NEW YORK -- It is not only grass that's always greener on the other side of the fence. So, apparently, is money.
During the 1980s, while America's jet-set investors focused first on the profits in Japan and then in Europe, one of the decade's strongest stock markets was (have you guessed it?) Mexico's.
And, while entrepreneurs go tumbling after opportunities in Eastern Europe, the leading countries of Latin America are years ahead in understanding private investment.
Until fairly recently, Central and South America had been written off the investment map. Dictatorship, class grievances, corrupt state-owned enterprises, regulated markets, and hostility to outside capital, especially from the United States, have been holding most of those countries in thrall.
But in recent years, a few home-grown examples are making it clear that Latin America needn't be synonymous with expatriate wealth, huddled poverty and hyperinflation.
Chile and Mexico led the way toward stronger private enterprise and more balanced economies. Brazil, Argentina and Venezuela are taking steps in that direction. As those countries open their securities markets, investors follow, chiefly through closed-end mutual funds.
With a closed-end mutual fund, money is raised just once, for investment in an ever-changing portfolio of securities. The fund trades like a stock. You buy shares through a stockbroker, not from the fund itself. Closed-end funds are attractively priced when you can buy at a considerable discount (10 percent or more) from the value of the securities in their portfolios.
The latest closed-end entry is the Latin America Investment Fund, brought out in July by Salomon Brothers. It will typically put 65 percent of its assets (or more) into Mexico, Chile and Brazil, and the rest into other Latin countries.
The 3-year-old Templeton Emerging Markets Fund, which invests Third World markets everywhere, recently raised its commitment to Latin American by about 5 percent, said its president, Mark Mobius, to a current total of 23 percent of assets. Mexico is Mobius' favorite country, followed by Turkey and Hong Kong.
The astonishing Mexico Fund is up 30 percent so far this year, reports Thomas J. Herzfeld Advisors, and not just on its oil advantage. Last year, the fund gained 111.6 percent, thanks in part to the Mexican President Carlos Salinas de Gortari, who leans more toward the free market than did his predecessors.
Since taking office in December 1988, Salinas has reduced inflation greatly, begun a program to close or make private hundreds of state businesses (including the telephone company and the national bank), given more responsibility to the private sector and is now hammering out a free-trade agreement with the United States.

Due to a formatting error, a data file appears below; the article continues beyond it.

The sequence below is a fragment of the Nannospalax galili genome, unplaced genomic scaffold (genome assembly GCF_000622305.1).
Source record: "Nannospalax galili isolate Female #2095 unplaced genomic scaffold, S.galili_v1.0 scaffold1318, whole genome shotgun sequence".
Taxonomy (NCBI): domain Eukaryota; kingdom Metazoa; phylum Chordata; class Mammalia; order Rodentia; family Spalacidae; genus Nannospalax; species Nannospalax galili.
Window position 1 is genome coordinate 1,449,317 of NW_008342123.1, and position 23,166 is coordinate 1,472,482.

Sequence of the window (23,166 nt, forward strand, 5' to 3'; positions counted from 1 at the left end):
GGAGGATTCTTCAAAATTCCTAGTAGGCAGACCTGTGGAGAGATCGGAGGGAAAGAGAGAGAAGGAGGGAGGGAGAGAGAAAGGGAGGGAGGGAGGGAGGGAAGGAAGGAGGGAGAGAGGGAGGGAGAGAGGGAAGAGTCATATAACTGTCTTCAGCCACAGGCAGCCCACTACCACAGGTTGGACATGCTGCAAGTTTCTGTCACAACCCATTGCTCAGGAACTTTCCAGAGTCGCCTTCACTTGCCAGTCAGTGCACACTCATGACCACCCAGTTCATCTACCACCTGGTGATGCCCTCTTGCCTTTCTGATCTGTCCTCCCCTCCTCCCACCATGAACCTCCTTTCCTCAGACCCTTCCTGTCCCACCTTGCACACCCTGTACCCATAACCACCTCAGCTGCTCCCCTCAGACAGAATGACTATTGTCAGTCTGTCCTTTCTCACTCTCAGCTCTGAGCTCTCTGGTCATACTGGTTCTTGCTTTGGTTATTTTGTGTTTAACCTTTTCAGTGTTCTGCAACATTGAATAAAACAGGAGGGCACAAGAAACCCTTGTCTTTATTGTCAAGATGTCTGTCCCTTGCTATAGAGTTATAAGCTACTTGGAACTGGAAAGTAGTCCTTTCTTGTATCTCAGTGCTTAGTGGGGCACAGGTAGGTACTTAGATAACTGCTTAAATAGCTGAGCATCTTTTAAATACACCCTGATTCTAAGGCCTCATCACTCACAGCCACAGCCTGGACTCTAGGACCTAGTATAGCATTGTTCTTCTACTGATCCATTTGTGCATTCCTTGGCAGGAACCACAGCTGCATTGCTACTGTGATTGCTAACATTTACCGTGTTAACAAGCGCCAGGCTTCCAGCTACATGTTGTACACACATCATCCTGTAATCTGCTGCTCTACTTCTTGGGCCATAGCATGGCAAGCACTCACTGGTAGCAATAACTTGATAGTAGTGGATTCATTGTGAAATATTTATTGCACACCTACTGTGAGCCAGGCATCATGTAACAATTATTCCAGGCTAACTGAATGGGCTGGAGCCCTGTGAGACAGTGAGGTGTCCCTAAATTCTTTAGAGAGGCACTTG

In Chile, democratically elected President Patricio Aylwin is presiding over what the U.S. Department of Commerce calls "the most open market in Latin America." The Chile Fund had a great run earlier this year. But Chile depends heavily on imported oil. Partly because of the standoff with Iraq, the fund is down 8 percent for the year.
The Brazil Fund, run by the Boston mutual-fund group Scudder, Stevens & Clark, has had the wildest ride -- down 31 percent since January, compared with a 37.5 percent drop (in U.S. dollars) for the small Brazilian market as a whole.
Brazil's new president, Fernando Collor de Mello, is applying brute force to wrench his country away from hyperinflation and ++ stultifying state ownership. His risky anti-inflation enterprise has been endangered, however, by the Middle East crisis. Brazil is a heavy user of imported oil.
Nevertheless, the Brazil Fund appeals to Thomas Herzfeld, an expert on closed-end funds, because it's selling at such a big discount to the value of the securities in its portfolio (around 18 percent at the end of least week). He also likes Salomon's Latin America Investment Fund at a 19 percent discount. The latter fund, and Templeton Emerging Markets (at a 5.8 percent discount), carry the advantage of diversification.
Latin America won't clean up its act overnight. Furthermore, the growth economies depend heavily on the health of the United States. The risk of a U.S. recession helped knock the Mexican market down 15 percent in a week, says Javier Artigas, vice president of OBSA International, which manages the Mexico Fund.
Still, a lot of good assets south of the border are going cheap. A long-term investor should think about climbing aboard.